Months before the massacre, campesinos launched the Marina Kue land occupation to reclaim farmland allegedly illegally privatized during the three decade-long Stroessner dictatorship. After a year-long trial into the case that critics have slammed as a farce, the exact details of the eviction remain unclear. What remains unquestionable is that violence ensued as security forces exercised military-like force to remove the occupation.
And while the investigation into the massacre stalled, the event was quickly exploited by the country’s right-wing opposition to wage an expedited and ill-footed impeachment process against Lugo, holding him responsible for the tragedy.
New Right-Wing Offensive Against South America’s Pink Tide
Lugo’s ouster, widely condemned as a parliamentary coup across the region, marked one the most significant moves in a new era of right-wing maneuvering to delegitimize, destabilize, and remove left-wing governments that have swept power across South America in the wake of the election of late President Hugo Chavez in Venezuela over 15 years ago.
Such right-wing campaigns, epitomized in the recent parliamentary coup against suspended President Dilma Rousseff in Brazil, have done away with the strong-arm coups of the past in favor of strategies disguised in the rhetoric of institutionality and democracy.
As both Paraguay and Brazil have demonstrated, however, the true motives behind such questionable maneuvers is a right-wing power grab to reinstate the reign of the political and economic elite — including agricultural land grabs — after moves to redistribute wealth and tackle systemic problems with new social programs.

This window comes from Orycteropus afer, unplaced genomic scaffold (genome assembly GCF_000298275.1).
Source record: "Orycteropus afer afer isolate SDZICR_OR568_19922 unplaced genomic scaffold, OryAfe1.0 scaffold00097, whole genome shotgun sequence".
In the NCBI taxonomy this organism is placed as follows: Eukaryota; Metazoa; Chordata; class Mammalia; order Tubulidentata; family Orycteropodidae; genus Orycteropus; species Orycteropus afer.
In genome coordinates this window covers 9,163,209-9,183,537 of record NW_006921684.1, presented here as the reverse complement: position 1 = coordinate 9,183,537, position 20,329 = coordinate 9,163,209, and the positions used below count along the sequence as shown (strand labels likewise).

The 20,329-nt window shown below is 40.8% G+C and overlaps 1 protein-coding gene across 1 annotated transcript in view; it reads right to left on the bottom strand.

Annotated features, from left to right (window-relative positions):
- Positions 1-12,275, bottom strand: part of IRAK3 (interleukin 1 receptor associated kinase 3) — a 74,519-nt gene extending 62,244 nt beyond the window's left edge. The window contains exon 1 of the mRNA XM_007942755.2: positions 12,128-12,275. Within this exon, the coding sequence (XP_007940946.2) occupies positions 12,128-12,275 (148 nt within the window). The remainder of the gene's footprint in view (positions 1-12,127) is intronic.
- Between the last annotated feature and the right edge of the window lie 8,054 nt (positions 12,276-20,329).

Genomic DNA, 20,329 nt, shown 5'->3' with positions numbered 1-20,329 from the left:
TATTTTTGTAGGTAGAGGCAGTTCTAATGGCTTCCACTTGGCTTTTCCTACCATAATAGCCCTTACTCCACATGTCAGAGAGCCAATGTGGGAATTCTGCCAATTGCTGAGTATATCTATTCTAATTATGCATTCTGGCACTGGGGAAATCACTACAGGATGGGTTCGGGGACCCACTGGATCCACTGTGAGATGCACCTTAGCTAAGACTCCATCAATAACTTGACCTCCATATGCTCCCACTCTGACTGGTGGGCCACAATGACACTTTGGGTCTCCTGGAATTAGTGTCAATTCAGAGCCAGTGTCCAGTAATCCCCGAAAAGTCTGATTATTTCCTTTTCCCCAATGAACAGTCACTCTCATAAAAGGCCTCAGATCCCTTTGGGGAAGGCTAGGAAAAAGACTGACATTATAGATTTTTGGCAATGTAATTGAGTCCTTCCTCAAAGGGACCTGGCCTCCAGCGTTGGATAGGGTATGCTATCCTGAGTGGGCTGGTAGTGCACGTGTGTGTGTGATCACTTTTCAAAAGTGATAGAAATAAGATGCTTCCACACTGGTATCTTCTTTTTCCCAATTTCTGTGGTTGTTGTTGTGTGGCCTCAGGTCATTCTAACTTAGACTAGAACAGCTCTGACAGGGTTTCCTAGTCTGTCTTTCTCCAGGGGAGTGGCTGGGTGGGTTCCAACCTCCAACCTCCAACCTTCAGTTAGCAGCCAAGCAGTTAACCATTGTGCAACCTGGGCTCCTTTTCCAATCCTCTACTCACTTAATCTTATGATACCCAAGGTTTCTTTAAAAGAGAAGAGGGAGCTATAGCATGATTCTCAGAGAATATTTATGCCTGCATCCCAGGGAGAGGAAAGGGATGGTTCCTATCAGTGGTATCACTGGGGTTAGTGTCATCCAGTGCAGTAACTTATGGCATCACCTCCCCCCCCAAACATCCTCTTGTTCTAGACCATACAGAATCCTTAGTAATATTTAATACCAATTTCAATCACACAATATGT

Legacies of Systemic Inequaity Continue
The land conflict at Marina Kue and the ensuing parliamentary coup against Lugo epitomize the lasting political challenges as Paraguay struggles to ensure stability and democracy.
The country continues to have one of the most unequal distributions of land in the region, which is significant given that almost half the population lives in rural areas and that more than a quarter of Paraguayans work in the agricultural sector, a huge economic driver. Even more people live off subsistence farming.
But vast swaths of the country are increasingly covered in soy monocultures, mostly Monsanto’s Roundup Ready variety, threatening small scale agriculture and local food security by fuelling displacement of rural populations and mostly producing for export. Upon being elected in 2013, Cartes’ government moved swiftly to implement pro-agribusiness policies.
Meanwhile, agrarian reform to address the country’s extremely unequal land distribution remains long been an unfulfilled demand of campesinos.
And while 11 campesinos will now face jail time for being behind a massacre — spurred by their repressed attempts at defending their land rights and manipulated as a fodder for a parliamentary coup — the land conflict in question at Marina Kue still has not been resolved in the Paraguayan courts four years later.